I found my love in Portofino those kisses I won't forget, my pathway is no longer sad in Portofino, I found my love 

I found my love in Portofino, down in that small Italian bay, and everything was so divino, In Portofino, I found my way 

The sun was shining that mattino And so my words were just a few. I close my eyes and so vicino, in Portofino, I still see you 

There was a place made just for lovers the sky and sea and friendly bar tables and chairs and lazy waiters a curly boy playing guitar 

And when it's night in Portofino the stars twinkling up above I close my eyes and so vicino, in Portofino, I found my love 

 

Verona, Veneto

Rome & Juliet and the Shakespeare tragedy

The history of Verona, Italy, is tied up inextricably with love and romance.  Celebrated as one of the great world heritage sites, Shakespeare chose to set ‘Romeo and Juliet’ in the beautiful town of Verona, where Valentine’s Day is celebrated in a special way .

‘Verona in Love’ (‘Un Cuore da Scoprire’) takes place on 13th and 14th February every year. It’s a tradition stemming from the links between the town and Shakespeare’s play of star-crossed lovers.

In Verona’s Piazza dei Signori (Gentlemen’s Square) is where most of the celebrations take place. The wonderful Valentine’s market is set up here with stalls set out in the shape of a heart – it’s known locally as the “heart of Verona”.

The stalls sell locally produced culinary delights, heart-shaped decorations, paintings, ceramics and more.

It is also a great musical event, where entertainers play a variety of music to celebrate the “festa degli innamorati”. 

A stop at Juliet’s house is a must and is a certain focal point where the front door is completely covered in love letters. “Dear Juliet” prize is dedicated to the thousands of people all around the world who write to Juliet. Every year on Valentine’s Day the club awards the most beautiful ones in the suggestive Juliet’s House.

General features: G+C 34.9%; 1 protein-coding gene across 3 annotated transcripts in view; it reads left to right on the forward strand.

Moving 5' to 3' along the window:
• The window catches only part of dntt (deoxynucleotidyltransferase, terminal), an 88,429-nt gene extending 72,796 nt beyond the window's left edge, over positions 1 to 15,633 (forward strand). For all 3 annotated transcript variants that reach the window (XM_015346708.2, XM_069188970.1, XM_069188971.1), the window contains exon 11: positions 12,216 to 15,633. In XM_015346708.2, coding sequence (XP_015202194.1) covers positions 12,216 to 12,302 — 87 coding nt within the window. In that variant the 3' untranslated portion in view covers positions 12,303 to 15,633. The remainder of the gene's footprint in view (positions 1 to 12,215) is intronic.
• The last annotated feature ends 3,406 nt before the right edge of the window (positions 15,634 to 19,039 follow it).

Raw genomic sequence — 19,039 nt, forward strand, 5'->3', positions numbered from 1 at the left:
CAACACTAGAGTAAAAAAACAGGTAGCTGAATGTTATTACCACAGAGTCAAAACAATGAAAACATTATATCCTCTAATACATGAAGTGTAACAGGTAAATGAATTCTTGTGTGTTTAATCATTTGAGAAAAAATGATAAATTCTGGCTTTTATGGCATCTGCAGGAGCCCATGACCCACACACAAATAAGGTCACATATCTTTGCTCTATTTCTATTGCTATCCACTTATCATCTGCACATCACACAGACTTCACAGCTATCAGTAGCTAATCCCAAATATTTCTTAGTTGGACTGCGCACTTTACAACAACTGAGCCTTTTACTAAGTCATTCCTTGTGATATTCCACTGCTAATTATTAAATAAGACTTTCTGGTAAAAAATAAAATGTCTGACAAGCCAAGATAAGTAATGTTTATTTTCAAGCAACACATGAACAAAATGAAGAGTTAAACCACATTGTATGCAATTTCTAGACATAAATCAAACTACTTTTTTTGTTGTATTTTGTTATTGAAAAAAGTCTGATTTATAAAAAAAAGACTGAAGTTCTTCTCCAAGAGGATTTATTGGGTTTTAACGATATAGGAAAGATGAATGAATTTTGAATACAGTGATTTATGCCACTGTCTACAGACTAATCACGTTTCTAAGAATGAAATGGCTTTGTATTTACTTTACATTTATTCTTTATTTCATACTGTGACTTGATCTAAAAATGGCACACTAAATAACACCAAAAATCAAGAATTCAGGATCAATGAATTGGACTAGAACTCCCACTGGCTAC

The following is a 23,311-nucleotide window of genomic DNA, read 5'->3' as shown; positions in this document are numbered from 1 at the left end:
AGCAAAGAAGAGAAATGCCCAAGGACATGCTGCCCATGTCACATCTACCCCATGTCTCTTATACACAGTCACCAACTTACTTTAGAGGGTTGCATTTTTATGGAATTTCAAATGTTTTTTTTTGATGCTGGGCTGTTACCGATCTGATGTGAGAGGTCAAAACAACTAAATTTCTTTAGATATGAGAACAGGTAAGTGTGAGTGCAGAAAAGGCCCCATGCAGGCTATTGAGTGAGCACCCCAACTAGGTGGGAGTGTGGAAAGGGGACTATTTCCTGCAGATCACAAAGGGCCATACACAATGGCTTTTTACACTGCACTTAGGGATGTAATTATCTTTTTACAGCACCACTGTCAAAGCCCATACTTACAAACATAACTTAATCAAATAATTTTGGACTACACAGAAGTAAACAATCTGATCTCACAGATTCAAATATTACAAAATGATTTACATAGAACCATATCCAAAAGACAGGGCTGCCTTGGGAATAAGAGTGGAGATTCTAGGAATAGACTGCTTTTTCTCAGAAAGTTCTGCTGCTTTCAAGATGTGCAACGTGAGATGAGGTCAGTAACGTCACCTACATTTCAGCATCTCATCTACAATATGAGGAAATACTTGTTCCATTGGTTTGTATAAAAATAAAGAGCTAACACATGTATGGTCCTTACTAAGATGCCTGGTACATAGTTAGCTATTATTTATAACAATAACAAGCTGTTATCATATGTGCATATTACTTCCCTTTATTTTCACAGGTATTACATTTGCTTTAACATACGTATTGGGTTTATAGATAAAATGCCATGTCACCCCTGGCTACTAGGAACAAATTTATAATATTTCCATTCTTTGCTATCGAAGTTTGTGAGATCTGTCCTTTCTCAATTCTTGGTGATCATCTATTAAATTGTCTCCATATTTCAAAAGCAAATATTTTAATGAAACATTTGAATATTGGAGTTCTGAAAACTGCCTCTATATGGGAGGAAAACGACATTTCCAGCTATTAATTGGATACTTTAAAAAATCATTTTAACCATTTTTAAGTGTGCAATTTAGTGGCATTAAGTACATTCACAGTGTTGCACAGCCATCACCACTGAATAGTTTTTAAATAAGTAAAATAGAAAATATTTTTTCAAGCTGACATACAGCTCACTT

The town also releases thousands of red heart-shape balloons from the bell tower to mark the end of the Valentine’s Day celebrations.

 Locks of Love or Lucchetti dell’Amore

The tradition of locking padlocks to bridges, railings and lamp posts began in Italy after the release of the best-selling book “Ho voglia di te” (I want you) by the Italian author Federico Moccia in 2007. It gained popularity when the movie with Riccardo Scamarcio and Laura Chiatti was released.  In the story the young lovers tie a chain and a padlock around a lamppost on Rome’s Ponte Milvio and inscribe their names on it. They lock it and throw the key into the Tiber River  suggesting their loved is forever lasting.

Now you can find these locks in many places in Italy – from Valeggio sul Mincio to overhead signs in the Cinque Terre. (Many towns now ban this practice for aesthetics but also safety. Many have been ordered removed like the Accademia Bridge in Venice. It is now a crime to put a lock on Florence’s Pont Vecchio where over 5000 locks were recently removed).